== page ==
24 September 2008

Un-unified communications

Cisco recently announced the take over of Jabber & Postpath to complement their unified communication offering. This news item would have probably gone unoticed if the two companies were not editors of... open source software! I wonder if the next one on Cisco's shopping list isn't Digium ? -the well known editor of Asterisk! ;)

It really seems that Cisco's UC strategy is shaken since Microsoft launched its offensive in the field... and Microsoft's comment about the deal is quite acid :

"In early 2007, Cisco was touting their three year lead on Microsoft in UC. Now, Cisco seems to have decided they were running in the wrong direction - and perhaps even in the wrong race. In the last month, Cisco has added two new software pieces to their UC puzzle and are now playing catch up to companies like Microsoft and Nortel who have long seen that the path to UC was in powerful, well-integrated software, not wires. Cisco’s offering is the definition of un-unified communications. With more than 40 products, their solution is a patchwork of technologies and networking. The risk for customers is that a patchwork system is slower to roll out, harder to train users, and more expensive to manage and maintain over the long term." according to Microsoft's UC vice president.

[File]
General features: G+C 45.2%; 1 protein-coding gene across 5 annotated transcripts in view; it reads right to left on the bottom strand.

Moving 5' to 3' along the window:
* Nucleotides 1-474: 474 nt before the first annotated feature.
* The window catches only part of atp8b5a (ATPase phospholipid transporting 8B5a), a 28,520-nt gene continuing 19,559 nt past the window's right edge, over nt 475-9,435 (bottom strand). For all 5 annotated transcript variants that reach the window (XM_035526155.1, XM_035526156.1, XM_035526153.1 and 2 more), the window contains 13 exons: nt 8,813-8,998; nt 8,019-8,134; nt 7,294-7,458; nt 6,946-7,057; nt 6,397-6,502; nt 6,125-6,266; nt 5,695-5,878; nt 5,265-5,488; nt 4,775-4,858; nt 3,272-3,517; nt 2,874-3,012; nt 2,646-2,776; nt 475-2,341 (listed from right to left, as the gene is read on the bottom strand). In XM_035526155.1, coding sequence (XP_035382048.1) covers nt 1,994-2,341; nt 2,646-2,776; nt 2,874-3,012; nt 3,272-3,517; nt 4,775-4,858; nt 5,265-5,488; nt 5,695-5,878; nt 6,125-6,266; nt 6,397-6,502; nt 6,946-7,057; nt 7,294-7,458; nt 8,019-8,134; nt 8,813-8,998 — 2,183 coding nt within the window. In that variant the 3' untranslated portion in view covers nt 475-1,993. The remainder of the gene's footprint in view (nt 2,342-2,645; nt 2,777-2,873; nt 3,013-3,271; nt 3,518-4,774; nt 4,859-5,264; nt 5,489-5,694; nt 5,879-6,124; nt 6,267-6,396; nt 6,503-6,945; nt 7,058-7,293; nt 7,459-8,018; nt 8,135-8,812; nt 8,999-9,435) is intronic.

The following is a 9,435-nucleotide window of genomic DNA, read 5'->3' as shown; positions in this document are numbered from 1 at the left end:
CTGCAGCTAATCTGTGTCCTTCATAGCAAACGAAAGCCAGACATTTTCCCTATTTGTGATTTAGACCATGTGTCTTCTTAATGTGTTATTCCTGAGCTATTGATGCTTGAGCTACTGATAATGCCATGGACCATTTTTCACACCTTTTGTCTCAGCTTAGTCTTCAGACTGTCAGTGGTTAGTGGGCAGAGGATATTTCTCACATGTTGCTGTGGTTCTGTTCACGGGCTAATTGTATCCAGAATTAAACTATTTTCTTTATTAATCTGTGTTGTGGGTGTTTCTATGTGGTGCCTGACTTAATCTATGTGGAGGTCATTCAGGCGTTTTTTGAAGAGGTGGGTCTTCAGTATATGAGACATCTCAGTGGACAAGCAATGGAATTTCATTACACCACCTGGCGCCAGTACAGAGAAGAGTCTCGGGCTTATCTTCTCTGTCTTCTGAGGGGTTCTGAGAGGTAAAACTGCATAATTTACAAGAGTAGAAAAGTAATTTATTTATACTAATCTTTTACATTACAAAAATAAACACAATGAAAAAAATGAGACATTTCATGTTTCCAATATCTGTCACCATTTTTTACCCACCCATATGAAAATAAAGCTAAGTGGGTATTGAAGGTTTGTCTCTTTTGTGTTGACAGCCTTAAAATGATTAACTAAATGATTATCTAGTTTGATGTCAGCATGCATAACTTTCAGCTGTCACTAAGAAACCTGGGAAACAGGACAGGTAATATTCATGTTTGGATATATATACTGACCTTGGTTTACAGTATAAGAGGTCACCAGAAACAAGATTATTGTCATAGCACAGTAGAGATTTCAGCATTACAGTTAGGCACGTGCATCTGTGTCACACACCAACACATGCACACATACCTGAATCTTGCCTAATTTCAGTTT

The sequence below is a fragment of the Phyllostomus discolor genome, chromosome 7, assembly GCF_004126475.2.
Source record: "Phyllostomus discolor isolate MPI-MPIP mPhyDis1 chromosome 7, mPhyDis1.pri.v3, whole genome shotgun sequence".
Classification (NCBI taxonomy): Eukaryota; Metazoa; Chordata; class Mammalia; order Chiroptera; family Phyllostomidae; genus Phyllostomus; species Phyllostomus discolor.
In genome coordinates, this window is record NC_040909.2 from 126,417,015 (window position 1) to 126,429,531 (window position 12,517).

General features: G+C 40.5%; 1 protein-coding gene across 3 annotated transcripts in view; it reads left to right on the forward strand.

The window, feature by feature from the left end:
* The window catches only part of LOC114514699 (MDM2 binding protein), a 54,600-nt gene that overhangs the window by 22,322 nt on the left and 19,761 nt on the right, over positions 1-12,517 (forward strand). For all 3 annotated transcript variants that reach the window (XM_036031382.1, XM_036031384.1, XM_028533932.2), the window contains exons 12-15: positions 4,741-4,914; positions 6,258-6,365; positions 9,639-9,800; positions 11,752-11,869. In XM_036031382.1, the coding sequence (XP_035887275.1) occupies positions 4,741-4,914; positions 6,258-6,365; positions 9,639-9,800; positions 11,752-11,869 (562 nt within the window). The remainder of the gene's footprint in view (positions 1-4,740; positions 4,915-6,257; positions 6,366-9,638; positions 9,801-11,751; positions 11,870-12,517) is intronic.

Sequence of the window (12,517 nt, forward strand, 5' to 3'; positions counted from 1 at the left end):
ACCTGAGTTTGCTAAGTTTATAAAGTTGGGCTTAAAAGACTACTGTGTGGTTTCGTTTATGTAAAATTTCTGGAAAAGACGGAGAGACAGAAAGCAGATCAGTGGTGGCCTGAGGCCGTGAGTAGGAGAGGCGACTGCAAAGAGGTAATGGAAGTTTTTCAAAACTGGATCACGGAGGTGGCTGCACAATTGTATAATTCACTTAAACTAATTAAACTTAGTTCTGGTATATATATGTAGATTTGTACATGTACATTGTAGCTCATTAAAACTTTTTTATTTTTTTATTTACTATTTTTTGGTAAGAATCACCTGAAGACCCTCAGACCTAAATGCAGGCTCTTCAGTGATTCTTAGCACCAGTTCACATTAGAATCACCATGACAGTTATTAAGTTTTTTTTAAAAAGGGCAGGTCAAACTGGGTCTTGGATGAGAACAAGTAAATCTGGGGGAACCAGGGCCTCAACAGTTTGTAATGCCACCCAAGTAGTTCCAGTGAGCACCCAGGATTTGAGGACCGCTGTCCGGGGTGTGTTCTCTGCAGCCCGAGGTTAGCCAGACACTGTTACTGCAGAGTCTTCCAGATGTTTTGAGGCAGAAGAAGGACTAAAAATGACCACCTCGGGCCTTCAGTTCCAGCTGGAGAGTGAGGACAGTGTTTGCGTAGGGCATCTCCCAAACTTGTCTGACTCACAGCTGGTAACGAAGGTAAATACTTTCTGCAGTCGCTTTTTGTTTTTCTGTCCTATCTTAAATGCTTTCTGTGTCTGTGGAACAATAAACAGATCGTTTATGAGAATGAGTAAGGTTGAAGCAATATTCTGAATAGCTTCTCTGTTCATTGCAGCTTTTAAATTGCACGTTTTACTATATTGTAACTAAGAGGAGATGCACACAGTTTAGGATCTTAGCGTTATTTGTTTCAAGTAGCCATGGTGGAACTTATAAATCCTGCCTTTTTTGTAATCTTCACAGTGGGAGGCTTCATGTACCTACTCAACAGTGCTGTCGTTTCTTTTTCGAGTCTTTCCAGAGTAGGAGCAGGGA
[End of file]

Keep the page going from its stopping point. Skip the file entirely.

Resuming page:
Indeed, Cisco is no longer a challenger in the UC arena but is not the leader either. The challenger role has been taken over by Microsoft and Open source solutions, while historical telecom manafacturers (Alcatel-Lucent, Avaya, Siemens, etc) are no longer seen as old-fashionned, have adapted to the VoIP paradigm and have preserved a significant market share.

Furthermore they will not fight to death with Microsoft as they did with Cisco, because Cisco was attacking their core-business (voice switching) whereas Microsoft is on the edge (computer telephony integration). Their strategy against Microsoft consists in providing fully fledged interoperability (as well as for the other collaboration software editors like IBM or Novell) and a cheaper proprietary alternative.

However, I have to agree that this is nothing but the same patchwork architecture that was used in the TDM environment... indeed, VoIP has not changed much things in the application space to date (the only really new application that has come forth being the softphone).